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Trader Tax Status: Definition & How To Qualify

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Trader Tax Status (TTS) is a highly sought-after qualification by most day traders. It imparts many financial benefits, such as the ability to write off losses, employee benefit deductions for retirement plans, and business expenses. However, TTS cannot be elected by any individual trader or tax professional. The Internal Revenue Service (IRS) will have to legitimize in writing that a taxpayer qualifies for TTS. If you are wondering what benefits are entailed by TTS and whether you qualify, read on or visit our website to find more information today!

What are the Benefits of Trader Tax Status?

There are a large variety of benefits that come with TTS.

  • Educational expenses such as stock trading seminars and education materials are deductible as long as they are itemized and are more than two percent of adjusted gross income.
  • Traders who work from home can make a home office deduction.
  • Traders with “mark-to-market election” can claim greater losses in trading (if applicable) compared to those without TTS.
  • Traders with “mark-to-market election” or TTS may also ignore the wash sale rule that prevents traders from claiming the loss on the selling of a security.

How to Qualify for TTS?

As determined by the IRS, in order to qualify for TTS, you must meet the following requirements:

  • Seek to profit from trades
  • Trade frequently and regularly
  • Trade substantially, or at a great volume

Essentially, in order for the IRS to treat the activities of a day trader as a business (thereby granting them TTS), the day trader must operate like a business. Firstly, in order to qualify as a part-time or full-time trader, you must spend at least four hours a day during every market day making trades. This time may include research, travel time for meetings, and administrative duties. A full-time trader is allowed to take breaks from trading for vacations or for recovering from an illness, but these occasions ought to be sporadic.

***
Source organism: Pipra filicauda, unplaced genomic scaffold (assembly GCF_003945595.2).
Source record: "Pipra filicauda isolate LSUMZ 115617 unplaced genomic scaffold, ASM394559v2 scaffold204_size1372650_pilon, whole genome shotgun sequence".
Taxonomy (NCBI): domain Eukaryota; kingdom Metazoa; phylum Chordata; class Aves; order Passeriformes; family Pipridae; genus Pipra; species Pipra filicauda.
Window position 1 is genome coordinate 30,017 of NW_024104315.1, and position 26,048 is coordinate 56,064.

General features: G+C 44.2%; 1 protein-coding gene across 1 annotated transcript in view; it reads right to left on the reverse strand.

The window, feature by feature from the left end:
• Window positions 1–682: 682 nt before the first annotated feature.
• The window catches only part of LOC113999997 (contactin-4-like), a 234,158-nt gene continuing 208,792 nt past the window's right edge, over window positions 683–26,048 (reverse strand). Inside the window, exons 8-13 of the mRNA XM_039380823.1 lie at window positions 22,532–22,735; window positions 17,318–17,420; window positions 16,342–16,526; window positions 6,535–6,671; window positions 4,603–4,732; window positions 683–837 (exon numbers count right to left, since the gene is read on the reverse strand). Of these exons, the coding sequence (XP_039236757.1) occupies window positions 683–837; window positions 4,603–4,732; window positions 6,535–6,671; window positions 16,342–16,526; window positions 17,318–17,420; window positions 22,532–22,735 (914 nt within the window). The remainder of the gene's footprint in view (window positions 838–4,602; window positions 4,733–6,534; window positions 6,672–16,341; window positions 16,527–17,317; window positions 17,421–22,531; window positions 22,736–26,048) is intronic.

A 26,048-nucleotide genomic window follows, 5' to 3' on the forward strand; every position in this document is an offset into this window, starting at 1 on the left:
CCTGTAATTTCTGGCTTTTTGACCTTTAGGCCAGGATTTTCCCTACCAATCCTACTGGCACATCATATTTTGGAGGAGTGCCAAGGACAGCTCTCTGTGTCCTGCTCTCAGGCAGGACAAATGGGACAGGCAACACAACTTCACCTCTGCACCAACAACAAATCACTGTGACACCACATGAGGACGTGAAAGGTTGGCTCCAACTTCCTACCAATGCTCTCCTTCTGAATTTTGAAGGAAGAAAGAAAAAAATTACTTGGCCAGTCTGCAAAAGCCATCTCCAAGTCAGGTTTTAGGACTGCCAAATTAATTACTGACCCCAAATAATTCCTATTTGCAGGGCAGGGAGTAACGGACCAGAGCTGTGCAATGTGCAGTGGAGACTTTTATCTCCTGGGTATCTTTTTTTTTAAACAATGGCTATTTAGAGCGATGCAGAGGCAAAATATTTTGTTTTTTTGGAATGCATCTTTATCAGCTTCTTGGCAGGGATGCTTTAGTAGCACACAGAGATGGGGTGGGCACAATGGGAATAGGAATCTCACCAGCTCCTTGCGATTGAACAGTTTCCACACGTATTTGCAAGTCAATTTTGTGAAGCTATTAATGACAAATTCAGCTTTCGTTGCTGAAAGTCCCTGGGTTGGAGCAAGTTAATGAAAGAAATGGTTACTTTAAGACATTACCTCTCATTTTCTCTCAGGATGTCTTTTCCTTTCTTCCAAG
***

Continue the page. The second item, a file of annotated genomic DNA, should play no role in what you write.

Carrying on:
Additionally, a trader must be trading for 75% of the market week. While the majority of trades ought to be swing trades or day trades up to one month long, traders may place meaningless small trades just to meet this requirement.

Traders also ought to have at least $25,000 on deposit with a broker in the U.S. that gives them the right to call themselves a day trader.

Furthermore, the trader must intend to trade as a business, which involves using their own money as trading material. It is recommended for traders to have serious professional equipment, such as subscriptions, multiple monitors, an office, and cloud services, to indicate that their investment is a professional business.

How to File for TTS

The day trader must notify the IRS of their intention to file for TTS ahead of time by making a mark-to-market election in their tax return for the year prior to the year they intend to receive their TTS. The trader must submit a tax return from the previous year and attach a statement that includes the following:

  • The first tax year that the mark-to-market election will apply to
  • A declaration of election under section 475(f) of the Internal Revenue Code
  • The type of trade business that the election applies to

After having submitted their filing with the correct attachments, the trader will receive a response from the IRS in writing on their decision.

It is beneficial to seek advice from a certified finance professional to check whether your trade business qualifies for TTS. For help and guidance on this matter, consult us today!

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